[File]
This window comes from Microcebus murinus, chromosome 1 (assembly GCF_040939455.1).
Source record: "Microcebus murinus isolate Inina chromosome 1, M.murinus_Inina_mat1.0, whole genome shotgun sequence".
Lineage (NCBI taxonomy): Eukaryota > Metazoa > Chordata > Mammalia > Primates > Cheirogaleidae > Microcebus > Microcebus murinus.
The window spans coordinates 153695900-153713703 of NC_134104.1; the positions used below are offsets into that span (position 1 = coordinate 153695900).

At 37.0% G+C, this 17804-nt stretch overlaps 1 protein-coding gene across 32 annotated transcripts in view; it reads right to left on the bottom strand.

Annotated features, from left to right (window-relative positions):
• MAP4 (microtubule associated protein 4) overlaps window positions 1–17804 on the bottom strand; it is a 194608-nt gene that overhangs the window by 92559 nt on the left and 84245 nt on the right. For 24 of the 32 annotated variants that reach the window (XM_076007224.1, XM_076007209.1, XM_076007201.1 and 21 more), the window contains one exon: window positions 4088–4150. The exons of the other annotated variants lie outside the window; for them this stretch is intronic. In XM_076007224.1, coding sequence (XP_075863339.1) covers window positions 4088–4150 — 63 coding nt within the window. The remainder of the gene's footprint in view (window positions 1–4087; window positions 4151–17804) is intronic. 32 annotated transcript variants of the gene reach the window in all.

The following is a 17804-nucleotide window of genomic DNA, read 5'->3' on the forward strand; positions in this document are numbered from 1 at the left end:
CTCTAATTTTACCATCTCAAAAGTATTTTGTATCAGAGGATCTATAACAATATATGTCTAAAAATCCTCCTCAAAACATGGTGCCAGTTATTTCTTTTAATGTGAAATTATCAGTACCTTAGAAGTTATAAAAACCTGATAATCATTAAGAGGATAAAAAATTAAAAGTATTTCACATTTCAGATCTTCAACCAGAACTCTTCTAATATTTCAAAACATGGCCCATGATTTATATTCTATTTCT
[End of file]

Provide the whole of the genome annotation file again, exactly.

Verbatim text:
This window comes from Microcebus murinus, chromosome 1 (assembly GCF_040939455.1).
Source record: "Microcebus murinus isolate Inina chromosome 1, M.murinus_Inina_mat1.0, whole genome shotgun sequence".
Lineage (NCBI taxonomy): Eukaryota > Metazoa > Chordata > Mammalia > Primates > Cheirogaleidae > Microcebus > Microcebus murinus.
The window spans coordinates 153695900-153713703 of NC_134104.1; the positions used below are offsets into that span (position 1 = coordinate 153695900).

At 37.0% G+C, this 17804-nt stretch overlaps 1 protein-coding gene across 32 annotated transcripts in view; it reads right to left on the bottom strand.

Annotated features, from left to right (window-relative positions):
• MAP4 (microtubule associated protein 4) overlaps window positions 1–17804 on the bottom strand; it is a 194608-nt gene that overhangs the window by 92559 nt on the left and 84245 nt on the right. For 24 of the 32 annotated variants that reach the window (XM_076007224.1, XM_076007209.1, XM_076007201.1 and 21 more), the window contains one exon: window positions 4088–4150. The exons of the other annotated variants lie outside the window; for them this stretch is intronic. In XM_076007224.1, coding sequence (XP_075863339.1) covers window positions 4088–4150 — 63 coding nt within the window. The remainder of the gene's footprint in view (window positions 1–4087; window positions 4151–17804) is intronic. 32 annotated transcript variants of the gene reach the window in all.

The following is a 17804-nucleotide window of genomic DNA, read 5'->3' on the forward strand; positions in this document are numbered from 1 at the left end:
CTCTAATTTTACCATCTCAAAAGTATTTTGTATCAGAGGATCTATAACAATATATGTCTAAAAATCCTCCTCAAAACATGGTGCCAGTTATTTCTTTTAATGTGAAATTATCAGTACCTTAGAAGTTATAAAAACCTGATAATCATTAAGAGGATAAAAAATTAAAAGTATTTCACATTTCAGATCTTCAACCAGAACTCTTCTAATATTTCAAAACATGGCCCATGATTTATATTCTATTTCT